Not unexpectedly, even though the U.S. Constitution grants the states plenary power over matters not explicitly reserved to the federal government, the State of California maintains state functions that are unable to respond flexibly to regional concerns. This is particularly true with regard to the state's regulatory environment on business, natural resources and transportation issues.
For example, those areas of California that are dependent upon cultivation of agricultural development, and those that are dependent upon the use of natural resources, chafe under the political weight of parts of the state capable of supporting themselves through other means. By use of the governor's subsidiarity concept and dividing California, new states would be able to establish regulatory environments reflective of not only their own political will, but also the economic assets of their region. Doing so, residents of the new states would have their will better reflected by a state government in closer proximity to their concerns – a total win for subsidiarity.
Clearly, the practical uncertainty associated with splitting up California demands at least as much attention as the theoretical justifications for a split. No doubt, much time and effort will be expended in that very endeavor. Still, an advocate of free markets and the plain benefits of federalism would be hard-pressed to ignore the virtues of reassessing California's present situation.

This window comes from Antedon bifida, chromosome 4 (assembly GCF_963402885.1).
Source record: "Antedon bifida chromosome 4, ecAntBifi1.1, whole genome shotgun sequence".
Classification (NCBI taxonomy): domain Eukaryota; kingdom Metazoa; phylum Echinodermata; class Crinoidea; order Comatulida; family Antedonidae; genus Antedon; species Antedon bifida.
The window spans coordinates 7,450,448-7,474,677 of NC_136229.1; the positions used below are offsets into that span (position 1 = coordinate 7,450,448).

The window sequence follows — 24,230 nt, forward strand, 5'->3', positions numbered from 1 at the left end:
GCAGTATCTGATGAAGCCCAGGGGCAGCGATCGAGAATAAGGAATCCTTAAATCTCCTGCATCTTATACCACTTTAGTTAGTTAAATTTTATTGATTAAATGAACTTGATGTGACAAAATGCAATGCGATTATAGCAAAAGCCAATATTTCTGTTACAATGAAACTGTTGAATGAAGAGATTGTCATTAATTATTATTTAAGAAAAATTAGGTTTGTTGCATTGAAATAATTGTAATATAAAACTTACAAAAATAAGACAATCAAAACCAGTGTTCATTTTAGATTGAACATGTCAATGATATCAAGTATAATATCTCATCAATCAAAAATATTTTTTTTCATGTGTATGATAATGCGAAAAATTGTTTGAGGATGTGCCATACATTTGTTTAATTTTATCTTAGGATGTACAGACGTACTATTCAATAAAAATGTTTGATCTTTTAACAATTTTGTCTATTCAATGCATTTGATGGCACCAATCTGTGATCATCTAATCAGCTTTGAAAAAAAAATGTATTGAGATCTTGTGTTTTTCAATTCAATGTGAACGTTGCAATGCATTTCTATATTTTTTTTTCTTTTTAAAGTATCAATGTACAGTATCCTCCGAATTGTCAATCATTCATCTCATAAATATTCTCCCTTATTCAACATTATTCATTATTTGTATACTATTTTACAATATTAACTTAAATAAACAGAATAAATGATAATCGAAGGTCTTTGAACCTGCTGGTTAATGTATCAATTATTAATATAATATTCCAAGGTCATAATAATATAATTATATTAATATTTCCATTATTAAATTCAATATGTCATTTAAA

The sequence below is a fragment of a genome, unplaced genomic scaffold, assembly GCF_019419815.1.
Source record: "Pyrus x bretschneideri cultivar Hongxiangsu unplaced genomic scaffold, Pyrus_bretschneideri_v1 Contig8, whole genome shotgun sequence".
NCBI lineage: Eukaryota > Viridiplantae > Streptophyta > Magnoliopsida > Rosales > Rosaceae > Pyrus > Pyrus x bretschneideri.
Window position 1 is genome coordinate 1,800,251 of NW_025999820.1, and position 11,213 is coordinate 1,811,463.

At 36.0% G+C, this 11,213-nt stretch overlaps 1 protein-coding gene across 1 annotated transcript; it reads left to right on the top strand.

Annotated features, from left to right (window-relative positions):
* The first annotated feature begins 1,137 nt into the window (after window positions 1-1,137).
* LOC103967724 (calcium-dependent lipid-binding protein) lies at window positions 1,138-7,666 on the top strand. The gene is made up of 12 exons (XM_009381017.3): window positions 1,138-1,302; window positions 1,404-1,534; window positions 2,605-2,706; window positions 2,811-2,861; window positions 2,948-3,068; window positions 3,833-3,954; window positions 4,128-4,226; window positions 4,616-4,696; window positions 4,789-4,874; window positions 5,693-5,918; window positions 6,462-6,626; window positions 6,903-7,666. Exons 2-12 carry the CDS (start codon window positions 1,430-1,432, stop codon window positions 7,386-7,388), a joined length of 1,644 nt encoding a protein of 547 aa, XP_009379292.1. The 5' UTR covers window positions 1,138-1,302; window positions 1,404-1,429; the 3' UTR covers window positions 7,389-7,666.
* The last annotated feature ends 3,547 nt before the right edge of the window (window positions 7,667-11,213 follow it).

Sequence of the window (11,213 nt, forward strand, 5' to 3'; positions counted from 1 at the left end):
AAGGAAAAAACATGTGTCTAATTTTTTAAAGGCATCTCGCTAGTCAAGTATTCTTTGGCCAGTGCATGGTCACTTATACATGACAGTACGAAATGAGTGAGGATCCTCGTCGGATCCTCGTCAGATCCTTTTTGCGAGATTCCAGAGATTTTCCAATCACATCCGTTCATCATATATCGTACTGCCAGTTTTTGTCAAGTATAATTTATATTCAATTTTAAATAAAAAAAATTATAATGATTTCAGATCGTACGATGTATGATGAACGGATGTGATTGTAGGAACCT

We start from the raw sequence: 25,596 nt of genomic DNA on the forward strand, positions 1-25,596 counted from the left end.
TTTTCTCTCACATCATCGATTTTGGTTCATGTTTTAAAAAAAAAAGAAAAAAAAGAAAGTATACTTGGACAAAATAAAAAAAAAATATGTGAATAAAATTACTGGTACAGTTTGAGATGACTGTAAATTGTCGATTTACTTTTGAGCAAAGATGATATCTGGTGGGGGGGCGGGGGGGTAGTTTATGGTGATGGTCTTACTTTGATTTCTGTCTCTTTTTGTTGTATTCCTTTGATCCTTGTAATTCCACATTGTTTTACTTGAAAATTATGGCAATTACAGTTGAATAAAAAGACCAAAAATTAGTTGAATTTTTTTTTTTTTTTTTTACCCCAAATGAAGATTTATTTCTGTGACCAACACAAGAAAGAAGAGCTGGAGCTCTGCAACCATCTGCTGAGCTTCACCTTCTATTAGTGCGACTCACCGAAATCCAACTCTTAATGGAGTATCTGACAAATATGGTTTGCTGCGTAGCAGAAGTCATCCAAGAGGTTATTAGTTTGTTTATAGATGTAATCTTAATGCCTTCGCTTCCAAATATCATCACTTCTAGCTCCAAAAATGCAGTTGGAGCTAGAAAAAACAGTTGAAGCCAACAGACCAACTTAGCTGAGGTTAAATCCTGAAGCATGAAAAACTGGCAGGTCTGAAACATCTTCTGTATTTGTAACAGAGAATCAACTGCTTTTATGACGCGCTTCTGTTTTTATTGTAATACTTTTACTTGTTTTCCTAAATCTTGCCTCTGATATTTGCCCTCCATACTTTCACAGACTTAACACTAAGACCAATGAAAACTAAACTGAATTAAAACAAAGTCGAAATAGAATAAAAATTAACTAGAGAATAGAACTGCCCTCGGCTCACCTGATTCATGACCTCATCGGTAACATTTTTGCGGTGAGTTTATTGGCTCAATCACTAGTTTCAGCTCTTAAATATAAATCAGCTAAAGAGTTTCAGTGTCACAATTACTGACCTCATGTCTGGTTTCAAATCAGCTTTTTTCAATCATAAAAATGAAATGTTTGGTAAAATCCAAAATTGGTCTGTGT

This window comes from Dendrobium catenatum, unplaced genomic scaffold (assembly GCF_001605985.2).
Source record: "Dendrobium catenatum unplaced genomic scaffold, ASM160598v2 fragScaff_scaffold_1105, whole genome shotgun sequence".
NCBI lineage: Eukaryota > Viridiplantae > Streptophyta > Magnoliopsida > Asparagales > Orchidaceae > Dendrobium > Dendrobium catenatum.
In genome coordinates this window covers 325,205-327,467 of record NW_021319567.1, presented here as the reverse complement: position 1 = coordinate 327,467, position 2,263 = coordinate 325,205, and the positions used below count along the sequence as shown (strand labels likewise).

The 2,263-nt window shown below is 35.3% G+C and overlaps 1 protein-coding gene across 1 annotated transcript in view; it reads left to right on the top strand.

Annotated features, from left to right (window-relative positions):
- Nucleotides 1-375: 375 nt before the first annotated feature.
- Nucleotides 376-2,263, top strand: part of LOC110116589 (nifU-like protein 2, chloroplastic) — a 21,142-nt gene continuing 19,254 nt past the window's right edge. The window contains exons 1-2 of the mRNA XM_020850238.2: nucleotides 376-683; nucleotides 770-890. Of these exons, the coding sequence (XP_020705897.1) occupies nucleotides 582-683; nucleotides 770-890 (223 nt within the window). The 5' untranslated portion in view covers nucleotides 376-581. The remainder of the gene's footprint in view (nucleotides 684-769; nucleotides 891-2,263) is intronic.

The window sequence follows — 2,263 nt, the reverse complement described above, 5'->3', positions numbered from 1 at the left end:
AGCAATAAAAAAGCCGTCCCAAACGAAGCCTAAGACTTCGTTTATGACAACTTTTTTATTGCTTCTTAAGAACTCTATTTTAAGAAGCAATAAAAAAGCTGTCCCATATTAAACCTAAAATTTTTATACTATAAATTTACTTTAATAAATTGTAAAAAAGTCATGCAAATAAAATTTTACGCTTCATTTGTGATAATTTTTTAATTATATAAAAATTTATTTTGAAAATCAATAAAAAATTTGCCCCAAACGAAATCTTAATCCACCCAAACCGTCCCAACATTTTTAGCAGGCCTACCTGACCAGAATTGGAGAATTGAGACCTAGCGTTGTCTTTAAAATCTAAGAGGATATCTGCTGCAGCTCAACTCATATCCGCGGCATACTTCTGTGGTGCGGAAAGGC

Ian Adams is an attorney in Sacramento, Calif. and an associate policy analyst of the R Street Institute. This piece originally appeared on the R Street blog.
When it comes to education, more spending does not always equal better results, says Robert Hanna, a senior policy analyst with the Center for American Progress, in a new paper. In fact, many "twin districts" -- districts that are similar in size, the proportion of students who are from low-income families, and the proportion of students who have limited English proficiency -- see similar achievement results despite different levels of spending and revenues.
Are there ways for districts to achieve a bigger bang for their educational buck? We recently took a few minutes to speak with Hanna about his analysis. The conversation has been edited for length and clarity.